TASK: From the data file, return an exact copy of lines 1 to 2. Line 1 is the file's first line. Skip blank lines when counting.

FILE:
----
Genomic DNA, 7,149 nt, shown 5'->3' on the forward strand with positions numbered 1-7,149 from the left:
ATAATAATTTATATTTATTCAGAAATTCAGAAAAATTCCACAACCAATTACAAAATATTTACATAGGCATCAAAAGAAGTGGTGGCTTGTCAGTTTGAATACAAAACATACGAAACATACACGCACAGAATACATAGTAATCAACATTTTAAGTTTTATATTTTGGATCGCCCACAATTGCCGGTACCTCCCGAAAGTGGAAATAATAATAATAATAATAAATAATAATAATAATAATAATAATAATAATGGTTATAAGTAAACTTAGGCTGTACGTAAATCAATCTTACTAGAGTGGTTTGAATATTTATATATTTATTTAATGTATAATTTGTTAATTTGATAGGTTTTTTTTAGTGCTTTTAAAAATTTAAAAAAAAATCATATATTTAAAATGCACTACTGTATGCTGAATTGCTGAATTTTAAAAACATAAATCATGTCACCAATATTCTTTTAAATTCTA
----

Genomic DNA, 7,149 nt, shown 5'->3' on the forward strand with positions numbered 1-7,149 from the left:
ATAATAATTTATATTTATTCAGAAATTCAGAAAAATTCCACAACCAATTACAAAATATTTACATAGGCATCAAAAGAAGTGGTGGCTTGTCAGTTTGAATACAAAACATACGAAACATACACGCACAGAATACATAGTAATCAACATTTTAAGTTTTATATTTTGGATCGCCCACAATTGCCGGTACCTCCCGAAAGTGGAAATAATAATAATAATAATAAATAATAATAATAATAATAATAATAATAATGGTTATAAGTAAACTTAGGCTGTACGTAAATCAATCTTACTAGAGTGGTTTGAATATTTATATATTTATTTAATGTATAATTTGTTAATTTGATAGGTTTTTTTTAGTGCTTTTAAAAATTTAAAAAAAAATCATATATTTAAAATGCACTACTGTATGCTGAATTGCTGAATTTTAAAAACATAAATCATGTCACCAATATTCTTTTAAATTCTA